One of the most brilliant and inspired ideas ever conceived by the American mind is having an election every two years. Citizens in the United States have the opportunity to select their elected representatives and they don’t have to wait very long to determine whether or not they chose wisely.

Every two years, a portion of politicians all over the country, from city councils and school boards, to state legislatures, state governors, and the federal congress are up for election. The months leading up to the election is when the voices of the citizens are the most powerful.

Ordinary citizens who have a sincere desire to promote an issue and bring about a change in how things work in some organ of government – now is your time to act.

Volunteering to help the campaigns of people running for elected office is the fastest and most effective way to make a friend and ally out of a politician. Donating money to a campaign is also influential, but nothing takes the place of someone willing to actually show up and participate in campaign events and donate sweat and effort. That mutual effort during a campaign can build strong relationships.

Labor Day weekend is the traditional beginning of the political season. Citizens who want to see a bill introduced and passed in the Legislature should strongly consider getting involved in the process right now. Bills that are drafted, and the process of generating support for them is started in August have a much greater likelihood of passing in January when the next session begins.

Now is the time for citizens to approach candidates for the legislature and ask them if they would be willing to support or even introduce particular legislation.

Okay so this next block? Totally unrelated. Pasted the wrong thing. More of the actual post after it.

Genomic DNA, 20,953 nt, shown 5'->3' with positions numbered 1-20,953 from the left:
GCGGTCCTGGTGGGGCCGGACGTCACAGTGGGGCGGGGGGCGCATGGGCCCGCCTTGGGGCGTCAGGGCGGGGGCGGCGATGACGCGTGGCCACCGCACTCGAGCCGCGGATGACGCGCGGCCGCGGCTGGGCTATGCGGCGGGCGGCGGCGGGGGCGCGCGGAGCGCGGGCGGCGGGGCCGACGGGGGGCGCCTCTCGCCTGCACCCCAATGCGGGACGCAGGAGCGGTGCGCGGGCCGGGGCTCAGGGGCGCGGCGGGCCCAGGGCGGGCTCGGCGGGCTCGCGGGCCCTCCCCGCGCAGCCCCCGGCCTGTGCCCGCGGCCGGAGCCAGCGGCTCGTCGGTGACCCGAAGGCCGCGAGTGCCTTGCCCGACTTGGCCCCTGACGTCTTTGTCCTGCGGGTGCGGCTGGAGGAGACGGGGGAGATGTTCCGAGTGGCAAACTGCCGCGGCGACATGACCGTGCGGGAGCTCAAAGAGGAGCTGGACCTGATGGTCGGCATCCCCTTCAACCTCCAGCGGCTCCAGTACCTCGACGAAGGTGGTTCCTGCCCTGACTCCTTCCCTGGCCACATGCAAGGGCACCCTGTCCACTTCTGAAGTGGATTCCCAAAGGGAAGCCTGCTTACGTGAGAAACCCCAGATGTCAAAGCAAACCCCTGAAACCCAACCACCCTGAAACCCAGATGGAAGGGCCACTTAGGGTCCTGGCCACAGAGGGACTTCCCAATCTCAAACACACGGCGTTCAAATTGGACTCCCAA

Before a senator ever introduces a bill, there is a lot that can be done by concerned citizens to give a proposal the best chance for being made into law.

• Be friendly and patient with legislative staff. They will likely be the ones getting your bill drafted. Getting bills formally drafted by a senator’s office will mean that the bill is in a familiar form for senators to hold in their hand and read.

• Find out which standing committee is most likely going to conduct the bill hearing. Make an appointment with each member of that committee if possible. Visit the senator in person with a copy of the drafted bill. Even if the senator is leaving that committee before the following legislative session, they may have heard similar bills before and be able to give advice from that experience.

• After the essential votes are found in the committee, there are at least 20 more yes votes that will be needed to pass the bill. Personalized emails and in-person appointments with senators can make a favorable impression and help a bill succeed. Senators need to know that real people support your idea!

• Once a bill is introduced, that is no guarantee that it will be debated by the full Legislature even if the committee advances the bill. To ensure that the bill has a chance, it is important to find a senator who will individually prioritize it, or a committee chair who can make it a priority of their committee. Priority designations usually guarantee that a bill will be debated on the floor of the Legislature after advancing from committee.

Senators should all be working for their constituents. That is the job we sign up for when we run for election. But new senators need all the help they can get if they are going to hit the ground running on Day 1 of the legislative session.

As a “senior” in the Legislature now, I consider it part of my job to help promising new senators become effective champions for our Nebraska values. With the help of concerned Nebraskans, I am optimistic that we will be able to get some conservative points on the board when the Unicameral returns in January.

Please contact my office with any comments, questions, or concerns. Email me at tbrewer@leg.ne.gov, mail a letter to Sen. Tom Brewer, Room #1423, P.O. Box 94604, Lincoln, NE 68509, or call us at (402) 471-2628.

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